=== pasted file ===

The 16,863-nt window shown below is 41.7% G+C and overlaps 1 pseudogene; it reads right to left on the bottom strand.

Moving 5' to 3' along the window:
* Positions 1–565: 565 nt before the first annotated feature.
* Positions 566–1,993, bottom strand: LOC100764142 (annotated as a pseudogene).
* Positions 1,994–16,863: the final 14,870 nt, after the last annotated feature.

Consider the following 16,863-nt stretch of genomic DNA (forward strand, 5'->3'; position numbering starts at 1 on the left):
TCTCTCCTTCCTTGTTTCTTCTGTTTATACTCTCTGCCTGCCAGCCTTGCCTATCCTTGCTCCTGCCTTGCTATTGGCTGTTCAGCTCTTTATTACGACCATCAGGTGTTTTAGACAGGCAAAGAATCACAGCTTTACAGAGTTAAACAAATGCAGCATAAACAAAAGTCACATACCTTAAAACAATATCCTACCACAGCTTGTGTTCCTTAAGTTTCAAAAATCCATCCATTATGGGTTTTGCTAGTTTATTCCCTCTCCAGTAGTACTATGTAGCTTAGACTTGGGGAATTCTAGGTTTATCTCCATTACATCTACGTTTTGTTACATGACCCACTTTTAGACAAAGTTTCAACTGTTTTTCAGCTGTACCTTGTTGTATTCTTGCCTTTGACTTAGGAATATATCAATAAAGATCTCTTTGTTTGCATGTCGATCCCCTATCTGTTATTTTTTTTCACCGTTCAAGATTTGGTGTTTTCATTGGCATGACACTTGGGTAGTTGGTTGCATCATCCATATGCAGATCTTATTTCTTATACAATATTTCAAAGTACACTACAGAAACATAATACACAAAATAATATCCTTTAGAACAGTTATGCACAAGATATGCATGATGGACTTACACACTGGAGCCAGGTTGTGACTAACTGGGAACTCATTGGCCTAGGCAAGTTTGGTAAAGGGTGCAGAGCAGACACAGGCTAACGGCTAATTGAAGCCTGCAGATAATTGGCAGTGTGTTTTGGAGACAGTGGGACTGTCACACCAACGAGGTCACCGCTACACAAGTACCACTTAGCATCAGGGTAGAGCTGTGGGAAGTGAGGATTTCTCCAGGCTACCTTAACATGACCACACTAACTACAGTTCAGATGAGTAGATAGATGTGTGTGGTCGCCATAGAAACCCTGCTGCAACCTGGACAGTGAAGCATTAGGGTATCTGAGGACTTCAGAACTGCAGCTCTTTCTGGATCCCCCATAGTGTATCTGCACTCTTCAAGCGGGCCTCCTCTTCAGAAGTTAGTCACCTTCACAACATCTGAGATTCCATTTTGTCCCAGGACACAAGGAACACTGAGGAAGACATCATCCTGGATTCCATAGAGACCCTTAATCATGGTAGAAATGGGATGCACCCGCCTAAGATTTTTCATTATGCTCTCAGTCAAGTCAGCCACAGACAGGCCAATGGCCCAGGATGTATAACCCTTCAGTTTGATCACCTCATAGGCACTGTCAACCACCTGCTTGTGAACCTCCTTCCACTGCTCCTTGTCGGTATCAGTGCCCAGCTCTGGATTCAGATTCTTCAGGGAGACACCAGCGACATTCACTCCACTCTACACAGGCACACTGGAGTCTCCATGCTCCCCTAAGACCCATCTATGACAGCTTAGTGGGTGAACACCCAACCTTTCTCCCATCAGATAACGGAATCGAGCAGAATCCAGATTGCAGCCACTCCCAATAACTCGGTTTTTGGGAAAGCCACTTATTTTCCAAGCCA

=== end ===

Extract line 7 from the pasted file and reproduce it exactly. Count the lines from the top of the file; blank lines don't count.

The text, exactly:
TCTCTCCTTCCTTGTTTCTTCTGTTTATACTCTCTGCCTGCCAGCCTTGCCTATCCTTGCTCCTGCCTTGCTATTGGCTGTTCAGCTCTTTATTACGACCATCAGGTGTTTTAGACAGGCAAAGAATCACAGCTTTACAGAGTTAAACAAATGCAGCATAAACAAAAGTCACATACCTTAAAACAATATCCTACCACAGCTTGTGTTCCTTAAGTTTCAAAAATCCATCCATTATGGGTTTTGCTAGTTTATTCCCTCTCCAGTAGTACTATGTAGCTTAGACTTGGGGAATTCTAGGTTTATCTCCATTACATCTACGTTTTGTTACATGACCCACTTTTAGACAAAGTTTCAACTGTTTTTCAGCTGTACCTTGTTGTATTCTTGCCTTTGACTTAGGAATATATCAATAAAGATCTCTTTGTTTGCATGTCGATCCCCTATCTGTTATTTTTTTTCACCGTTCAAGATTTGGTGTTTTCATTGGCATGACACTTGGGTAGTTGGTTGCATCATCCATATGCAGATCTTATTTCTTATACAATATTTCAAAGTACACTACAGAAACATAATACACAAAATAATATCCTTTAGAACAGTTATGCACAAGATATGCATGATGGACTTACACACTGGAGCCAGGTTGTGACTAACTGGGAACTCATTGGCCTAGGCAAGTTTGGTAAAGGGTGCAGAGCAGACACAGGCTAACGGCTAATTGAAGCCTGCAGATAATTGGCAGTGTGTTTTGGAGACAGTGGGACTGTCACACCAACGAGGTCACCGCTACACAAGTACCACTTAGCATCAGGGTAGAGCTGTGGGAAGTGAGGATTTCTCCAGGCTACCTTAACATGACCACACTAACTACAGTTCAGATGAGTAGATAGATGTGTGTGGTCGCCATAGAAACCCTGCTGCAACCTGGACAGTGAAGCATTAGGGTATCTGAGGACTTCAGAACTGCAGCTCTTTCTGGATCCCCCATAGTGTATCTGCACTCTTCAAGCGGGCCTCCTCTTCAGAAGTTAGTCACCTTCACAACATCTGAGATTCCATTTTGTCCCAGGACACAAGGAACACTGAGGAAGACATCATCCTGGATTCCATAGAGACCCTTAATCATGGTAGAAATGGGATGCACCCGCCTAAGATTTTTCATTATGCTCTCAGTCAAGTCAGCCACAGACAGGCCAATGGCCCAGGATGTATAACCCTTCAGTTTGATCACCTCATAGGCACTGTCAACCACCTGCTTGTGAACCTCCTTCCACTGCTCCTTGTCGGTATCAGTGCCCAGCTCTGGATTCAGATTCTTCAGGGAGACACCAGCGACATTCACTCCACTCTACACAGGCACACTGGAGTCTCCATGCTCCCCTAAGACCCATCTATGACAGCTTAGTGGGTGAACACCCAACCTTTCTCCCATCAGATAACGGAATCGAGCAGAATCCAGATTGCAGCCACTCCCAATAACTCGGTTTTTGGGAAAGCCACTTATTTTCCAAGCCA